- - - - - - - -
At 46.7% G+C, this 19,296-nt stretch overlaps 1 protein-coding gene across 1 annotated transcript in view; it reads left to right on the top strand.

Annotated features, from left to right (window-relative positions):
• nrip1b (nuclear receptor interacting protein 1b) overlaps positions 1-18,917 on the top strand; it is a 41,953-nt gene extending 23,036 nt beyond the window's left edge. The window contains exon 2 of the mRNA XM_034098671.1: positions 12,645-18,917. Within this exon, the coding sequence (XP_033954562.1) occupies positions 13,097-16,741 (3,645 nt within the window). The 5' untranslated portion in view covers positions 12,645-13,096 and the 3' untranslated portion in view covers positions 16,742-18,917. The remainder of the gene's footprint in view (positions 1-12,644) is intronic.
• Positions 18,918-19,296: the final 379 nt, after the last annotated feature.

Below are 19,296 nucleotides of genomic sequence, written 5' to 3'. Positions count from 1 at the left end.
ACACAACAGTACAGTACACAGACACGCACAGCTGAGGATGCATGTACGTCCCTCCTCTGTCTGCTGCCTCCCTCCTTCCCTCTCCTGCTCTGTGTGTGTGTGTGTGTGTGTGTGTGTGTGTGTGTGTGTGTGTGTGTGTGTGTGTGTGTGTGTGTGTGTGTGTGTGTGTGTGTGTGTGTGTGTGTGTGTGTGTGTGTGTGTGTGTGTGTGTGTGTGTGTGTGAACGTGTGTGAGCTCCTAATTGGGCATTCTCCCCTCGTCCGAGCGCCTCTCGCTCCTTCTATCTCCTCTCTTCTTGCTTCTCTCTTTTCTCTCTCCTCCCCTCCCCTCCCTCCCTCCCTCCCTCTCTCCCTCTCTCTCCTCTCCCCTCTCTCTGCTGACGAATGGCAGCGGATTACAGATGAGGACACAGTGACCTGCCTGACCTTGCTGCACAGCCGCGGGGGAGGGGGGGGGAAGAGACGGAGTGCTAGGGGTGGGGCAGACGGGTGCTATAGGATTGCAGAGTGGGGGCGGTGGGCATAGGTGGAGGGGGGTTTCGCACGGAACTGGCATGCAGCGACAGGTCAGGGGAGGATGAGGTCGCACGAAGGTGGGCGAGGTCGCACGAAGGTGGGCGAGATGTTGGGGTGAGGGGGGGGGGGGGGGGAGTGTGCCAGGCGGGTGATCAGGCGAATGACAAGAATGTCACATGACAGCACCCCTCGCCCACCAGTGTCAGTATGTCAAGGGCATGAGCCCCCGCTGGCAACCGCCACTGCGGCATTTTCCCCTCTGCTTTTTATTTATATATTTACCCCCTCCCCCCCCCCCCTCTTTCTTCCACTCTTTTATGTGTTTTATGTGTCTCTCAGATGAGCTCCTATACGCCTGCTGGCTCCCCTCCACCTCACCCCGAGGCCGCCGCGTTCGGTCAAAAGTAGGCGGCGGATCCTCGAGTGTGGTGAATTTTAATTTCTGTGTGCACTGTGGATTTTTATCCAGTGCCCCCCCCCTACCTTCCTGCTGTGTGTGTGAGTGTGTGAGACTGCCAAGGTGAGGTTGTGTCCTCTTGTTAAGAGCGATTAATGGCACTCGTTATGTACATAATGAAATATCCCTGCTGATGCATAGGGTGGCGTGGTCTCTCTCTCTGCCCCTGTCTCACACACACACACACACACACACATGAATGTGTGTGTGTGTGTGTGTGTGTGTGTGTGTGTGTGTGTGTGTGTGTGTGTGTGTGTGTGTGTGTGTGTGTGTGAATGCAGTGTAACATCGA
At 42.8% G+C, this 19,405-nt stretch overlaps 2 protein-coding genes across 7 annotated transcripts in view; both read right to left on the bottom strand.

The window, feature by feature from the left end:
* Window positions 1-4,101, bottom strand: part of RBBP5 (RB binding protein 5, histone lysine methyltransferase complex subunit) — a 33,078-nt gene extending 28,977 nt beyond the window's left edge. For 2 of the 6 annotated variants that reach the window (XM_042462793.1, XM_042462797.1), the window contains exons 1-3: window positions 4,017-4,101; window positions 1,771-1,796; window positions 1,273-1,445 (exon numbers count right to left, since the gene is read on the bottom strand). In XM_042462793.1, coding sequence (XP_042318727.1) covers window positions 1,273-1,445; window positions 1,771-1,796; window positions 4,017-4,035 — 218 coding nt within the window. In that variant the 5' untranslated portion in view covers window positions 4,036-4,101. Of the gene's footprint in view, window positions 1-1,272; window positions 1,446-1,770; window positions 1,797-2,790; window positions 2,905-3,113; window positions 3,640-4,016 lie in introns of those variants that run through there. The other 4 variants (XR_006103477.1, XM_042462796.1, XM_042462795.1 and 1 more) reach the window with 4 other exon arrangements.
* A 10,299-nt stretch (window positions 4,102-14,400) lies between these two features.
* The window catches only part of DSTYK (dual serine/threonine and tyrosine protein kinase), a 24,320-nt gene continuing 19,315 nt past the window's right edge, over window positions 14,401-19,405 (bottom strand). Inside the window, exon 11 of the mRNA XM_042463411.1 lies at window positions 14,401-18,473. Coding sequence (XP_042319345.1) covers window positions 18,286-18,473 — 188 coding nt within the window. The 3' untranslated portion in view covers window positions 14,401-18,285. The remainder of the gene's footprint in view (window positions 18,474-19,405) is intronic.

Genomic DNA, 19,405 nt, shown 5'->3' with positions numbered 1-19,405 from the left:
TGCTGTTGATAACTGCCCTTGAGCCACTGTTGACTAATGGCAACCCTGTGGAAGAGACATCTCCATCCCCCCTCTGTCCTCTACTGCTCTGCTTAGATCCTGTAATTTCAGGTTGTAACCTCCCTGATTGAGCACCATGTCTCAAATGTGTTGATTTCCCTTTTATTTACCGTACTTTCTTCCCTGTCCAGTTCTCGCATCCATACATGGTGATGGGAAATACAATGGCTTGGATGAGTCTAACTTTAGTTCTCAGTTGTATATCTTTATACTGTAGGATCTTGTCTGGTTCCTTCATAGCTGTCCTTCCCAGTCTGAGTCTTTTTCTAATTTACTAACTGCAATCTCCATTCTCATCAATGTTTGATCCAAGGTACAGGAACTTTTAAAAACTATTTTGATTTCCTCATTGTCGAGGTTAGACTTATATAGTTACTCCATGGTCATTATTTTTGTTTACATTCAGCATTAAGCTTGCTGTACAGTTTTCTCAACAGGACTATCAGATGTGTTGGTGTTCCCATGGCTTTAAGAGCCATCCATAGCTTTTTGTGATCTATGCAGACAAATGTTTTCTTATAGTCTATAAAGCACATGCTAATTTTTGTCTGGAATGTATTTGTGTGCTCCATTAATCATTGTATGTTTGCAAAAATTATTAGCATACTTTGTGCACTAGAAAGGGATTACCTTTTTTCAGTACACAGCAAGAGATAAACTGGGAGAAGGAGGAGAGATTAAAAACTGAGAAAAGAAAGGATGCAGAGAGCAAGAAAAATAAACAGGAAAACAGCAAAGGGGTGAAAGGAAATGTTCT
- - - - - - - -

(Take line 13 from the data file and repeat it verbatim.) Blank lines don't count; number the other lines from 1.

TGCTGTTGATAACTGCCCTTGAGCCACTGTTGACTAATGGCAACCCTGTGGAAGAGACATCTCCATCCCCCCTCTGTCCTCTACTGCTCTGCTTAGATCCTGTAATTTCAGGTTGTAACCTCCCTGATTGAGCACCATGTCTCAAATGTGTTGATTTCCCTTTTATTTACCGTACTTTCTTCCCTGTCCAGTTCTCGCATCCATACATGGTGATGGGAAATACAATGGCTTGGATGAGTCTAACTTTAGTTCTCAGTTGTATATCTTTATACTGTAGGATCTTGTCTGGTTCCTTCATAGCTGTCCTTCCCAGTCTGAGTCTTTTTCTAATTTACTAACTGCAATCTCCATTCTCATCAATGTTTGATCCAAGGTACAGGAACTTTTAAAAACTATTTTGATTTCCTCATTGTCGAGGTTAGACTTATATAGTTACTCCATGGTCATTATTTTTGTTTACATTCAGCATTAAGCTTGCTGTACAGTTTTCTCAACAGGACTATCAGATGTGTTGGTGTTCCCATGGCTTTAAGAGCCATCCATAGCTTTTTGTGATCTATGCAGACAAATGTTTTCTTATAGTCTATAAAGCACATGCTAATTTTTGTCTGGAATGTATTTGTGTGCTCCATTAATCATTGTATGTTTGCAAAAATTATTAGCATACTTTGTGCACTAGAAAGGGATTACCTTTTTTCAGTACACAGCAAGAGATAAACTGGGAGAAGGAGGAGAGATTAAAAACTGAGAAAAGAAAGGATGCAGAGAGCAAGAAAAATAAACAGGAAAACAGCAAAGGGGTGAAAGGAAATGTTCT